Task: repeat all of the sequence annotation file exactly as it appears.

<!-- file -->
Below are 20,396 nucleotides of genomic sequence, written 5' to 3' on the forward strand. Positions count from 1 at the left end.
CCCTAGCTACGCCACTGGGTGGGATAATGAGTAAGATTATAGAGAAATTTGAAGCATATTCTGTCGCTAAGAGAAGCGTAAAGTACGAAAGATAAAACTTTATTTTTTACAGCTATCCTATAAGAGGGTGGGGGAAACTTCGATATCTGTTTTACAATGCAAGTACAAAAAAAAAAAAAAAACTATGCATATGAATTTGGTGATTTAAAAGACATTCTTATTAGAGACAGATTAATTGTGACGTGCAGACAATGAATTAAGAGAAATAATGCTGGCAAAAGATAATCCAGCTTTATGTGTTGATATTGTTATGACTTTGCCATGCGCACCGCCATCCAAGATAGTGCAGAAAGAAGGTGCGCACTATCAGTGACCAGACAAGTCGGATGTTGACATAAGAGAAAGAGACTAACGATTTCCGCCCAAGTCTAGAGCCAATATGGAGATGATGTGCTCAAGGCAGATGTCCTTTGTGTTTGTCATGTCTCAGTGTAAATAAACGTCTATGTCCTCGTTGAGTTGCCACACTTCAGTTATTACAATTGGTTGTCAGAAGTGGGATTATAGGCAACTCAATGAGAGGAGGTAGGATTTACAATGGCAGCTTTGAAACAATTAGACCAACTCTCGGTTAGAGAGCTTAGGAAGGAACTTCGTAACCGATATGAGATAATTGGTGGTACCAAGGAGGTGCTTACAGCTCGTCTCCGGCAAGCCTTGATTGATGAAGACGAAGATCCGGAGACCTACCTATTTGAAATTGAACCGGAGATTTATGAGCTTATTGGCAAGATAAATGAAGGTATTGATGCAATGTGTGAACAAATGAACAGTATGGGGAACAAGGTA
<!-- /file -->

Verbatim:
Below are 20,396 nucleotides of genomic sequence, written 5' to 3' on the forward strand. Positions count from 1 at the left end.
CCCTAGCTACGCCACTGGGTGGGATAATGAGTAAGATTATAGAGAAATTTGAAGCATATTCTGTCGCTAAGAGAAGCGTAAAGTACGAAAGATAAAACTTTATTTTTTACAGCTATCCTATAAGAGGGTGGGGGAAACTTCGATATCTGTTTTACAATGCAAGTACAAAAAAAAAAAAAAAACTATGCATATGAATTTGGTGATTTAAAAGACATTCTTATTAGAGACAGATTAATTGTGACGTGCAGACAATGAATTAAGAGAAATAATGCTGGCAAAAGATAATCCAGCTTTATGTGTTGATATTGTTATGACTTTGCCATGCGCACCGCCATCCAAGATAGTGCAGAAAGAAGGTGCGCACTATCAGTGACCAGACAAGTCGGATGTTGACATAAGAGAAAGAGACTAACGATTTCCGCCCAAGTCTAGAGCCAATATGGAGATGATGTGCTCAAGGCAGATGTCCTTTGTGTTTGTCATGTCTCAGTGTAAATAAACGTCTATGTCCTCGTTGAGTTGCCACACTTCAGTTATTACAATTGGTTGTCAGAAGTGGGATTATAGGCAACTCAATGAGAGGAGGTAGGATTTACAATGGCAGCTTTGAAACAATTAGACCAACTCTCGGTTAGAGAGCTTAGGAAGGAACTTCGTAACCGATATGAGATAATTGGTGGTACCAAGGAGGTGCTTACAGCTCGTCTCCGGCAAGCCTTGATTGATGAAGACGAAGATCCGGAGACCTACCTATTTGAAATTGAACCGGAGATTTATGAGCTTATTGGCAAGATAAATGAAGGTATTGATGCAATGTGTGAACAAATGAACAGTATGGGGAACAAGGTA